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Glasgow Coma Scale


  • The Glasgow Coma Scale (GCS) is a tool that caregivers use to measure a person's level of consciousness. It is most often used when a person has a traumatic brain injury (TBI). A car accident, fall, or being hit on the head with a hard object can cause a TBI. A TBI can injure the person's brain badly enough that he is no longer conscious (awake and aware). Caregivers use the GCS after making sure the person's airway, breathing, and circulation (blood flow) are not in danger.
  • A brain injury can damage the parts of the brain that help the person sleep and wake normally. When this happens, the injured person stays unconscious and cannot be woken. Caregivers call this a coma. The most common cause is a TBI. Other causes include medical conditions such as stroke, seizures, or diabetes. A person may be in a coma for days, weeks, months, or even years.


What the Glasgow Coma Scale tests:

The GCS measures different types of responses. A higher score means a higher level of consciousness. A lower score means a lower level of consciousness:

  • Eye opening: This response is scored on a scale of 1 to 4 points. More points are given if the person opens his eyes on his own, or after being touched. A person is found to be in 1 in 4 levels of consciousness, based on when and why he opens his eyes.
  • Verbal response: This response is scored on a scale of 1 to 5 points. Caregivers ask basic questions and give points for correct answers. Some people are unable to answer questions correctly, or they say the wrong words. Others are not able to say words at all. They can only make sounds.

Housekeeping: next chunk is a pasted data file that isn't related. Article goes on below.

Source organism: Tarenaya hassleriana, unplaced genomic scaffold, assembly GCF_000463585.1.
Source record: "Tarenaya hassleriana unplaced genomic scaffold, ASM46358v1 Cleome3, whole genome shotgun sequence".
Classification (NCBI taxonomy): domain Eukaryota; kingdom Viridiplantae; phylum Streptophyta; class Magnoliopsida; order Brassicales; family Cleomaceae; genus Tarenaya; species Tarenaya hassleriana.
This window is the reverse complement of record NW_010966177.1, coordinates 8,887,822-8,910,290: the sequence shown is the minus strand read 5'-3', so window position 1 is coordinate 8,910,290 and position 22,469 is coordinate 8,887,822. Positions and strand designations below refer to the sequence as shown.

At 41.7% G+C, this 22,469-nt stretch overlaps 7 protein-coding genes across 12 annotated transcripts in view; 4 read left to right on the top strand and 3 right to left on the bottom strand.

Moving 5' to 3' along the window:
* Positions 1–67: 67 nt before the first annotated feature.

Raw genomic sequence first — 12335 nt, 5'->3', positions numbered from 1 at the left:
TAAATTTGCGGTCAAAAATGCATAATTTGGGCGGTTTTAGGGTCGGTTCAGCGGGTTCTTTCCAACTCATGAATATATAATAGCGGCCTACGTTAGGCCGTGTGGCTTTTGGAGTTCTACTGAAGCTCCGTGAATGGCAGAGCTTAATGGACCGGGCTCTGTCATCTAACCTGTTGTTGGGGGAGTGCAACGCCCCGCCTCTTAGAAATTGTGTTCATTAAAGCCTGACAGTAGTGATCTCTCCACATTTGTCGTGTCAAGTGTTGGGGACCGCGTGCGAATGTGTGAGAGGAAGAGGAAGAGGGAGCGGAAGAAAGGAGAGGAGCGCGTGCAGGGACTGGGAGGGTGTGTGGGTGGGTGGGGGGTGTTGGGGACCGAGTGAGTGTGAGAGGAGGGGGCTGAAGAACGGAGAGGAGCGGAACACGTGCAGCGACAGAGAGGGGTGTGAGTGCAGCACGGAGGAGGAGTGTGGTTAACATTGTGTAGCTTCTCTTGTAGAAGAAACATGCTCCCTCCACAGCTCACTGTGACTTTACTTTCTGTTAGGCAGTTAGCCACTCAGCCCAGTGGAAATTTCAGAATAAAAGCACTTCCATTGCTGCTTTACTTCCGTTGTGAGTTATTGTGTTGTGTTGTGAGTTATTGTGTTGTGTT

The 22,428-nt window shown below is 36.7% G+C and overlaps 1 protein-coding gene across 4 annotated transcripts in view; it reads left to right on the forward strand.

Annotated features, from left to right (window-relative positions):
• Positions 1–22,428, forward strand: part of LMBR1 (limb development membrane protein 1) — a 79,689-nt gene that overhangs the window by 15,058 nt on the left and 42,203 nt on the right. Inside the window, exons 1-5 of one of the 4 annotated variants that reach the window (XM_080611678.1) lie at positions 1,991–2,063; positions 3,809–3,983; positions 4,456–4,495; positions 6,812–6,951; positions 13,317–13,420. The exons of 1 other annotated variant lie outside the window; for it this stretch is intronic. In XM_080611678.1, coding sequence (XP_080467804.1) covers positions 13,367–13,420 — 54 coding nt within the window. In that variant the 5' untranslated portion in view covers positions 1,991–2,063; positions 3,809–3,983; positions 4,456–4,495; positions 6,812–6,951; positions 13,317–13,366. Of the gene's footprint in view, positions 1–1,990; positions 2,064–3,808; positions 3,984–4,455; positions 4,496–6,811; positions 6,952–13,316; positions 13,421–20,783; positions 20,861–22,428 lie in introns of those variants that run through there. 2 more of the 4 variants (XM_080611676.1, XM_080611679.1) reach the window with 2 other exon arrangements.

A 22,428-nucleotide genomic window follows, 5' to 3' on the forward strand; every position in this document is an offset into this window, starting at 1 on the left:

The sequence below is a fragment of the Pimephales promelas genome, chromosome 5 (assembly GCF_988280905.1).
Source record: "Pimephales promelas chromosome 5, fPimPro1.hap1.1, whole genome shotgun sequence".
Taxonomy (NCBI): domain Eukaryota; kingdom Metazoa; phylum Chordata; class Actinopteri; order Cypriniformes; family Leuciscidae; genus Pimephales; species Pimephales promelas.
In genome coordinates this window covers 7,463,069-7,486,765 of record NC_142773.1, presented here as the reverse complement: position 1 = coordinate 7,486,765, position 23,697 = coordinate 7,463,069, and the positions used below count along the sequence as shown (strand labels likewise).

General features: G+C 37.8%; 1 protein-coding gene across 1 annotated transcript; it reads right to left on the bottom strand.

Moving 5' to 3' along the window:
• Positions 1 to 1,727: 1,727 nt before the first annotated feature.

• Motor response: This response is scored on a scale of 1 to 6 points. Caregivers ask the person to move parts of his body such as an arm or leg. A person with a TBI may not be able to move his body, even if he has no other injuries. The person gets more points for moving the way caregivers ask.

How children are tested:

Children under the age of 2 years may be given a different type of GCS. This test is called the Children's Coma Scale (CCS). You may also hear caregivers call it the Pediatric Glasgow Coma Scale, or P-GCS. The CCS is used because very young children cannot speak or move as well as adults. Caregivers give points for how well the child opens his eyes by himself. They also give points for cooing, babbling, and crying sounds instead of words. Caregivers may do the CCS with a child many times while he is in the hospital. By looking at the CCS results over time, caregivers can see signs that the child is getting better.

When and how the Glasgow Coma Scale is used:

  • Caregivers give the Field Glasgow Coma Scale (f-GCS) to an injured person before taking him to the hospital. The f-GCS gives a starting number. Caregivers use this number to help them get ready for when the person arrives at the hospital. A person who has a low f-GCS score may need help with breathing, or he may need to have surgery right away. Caregivers can compare the person's f-GCS score with later Glasgow Coma Scale scores. This helps them know how well the person is improving.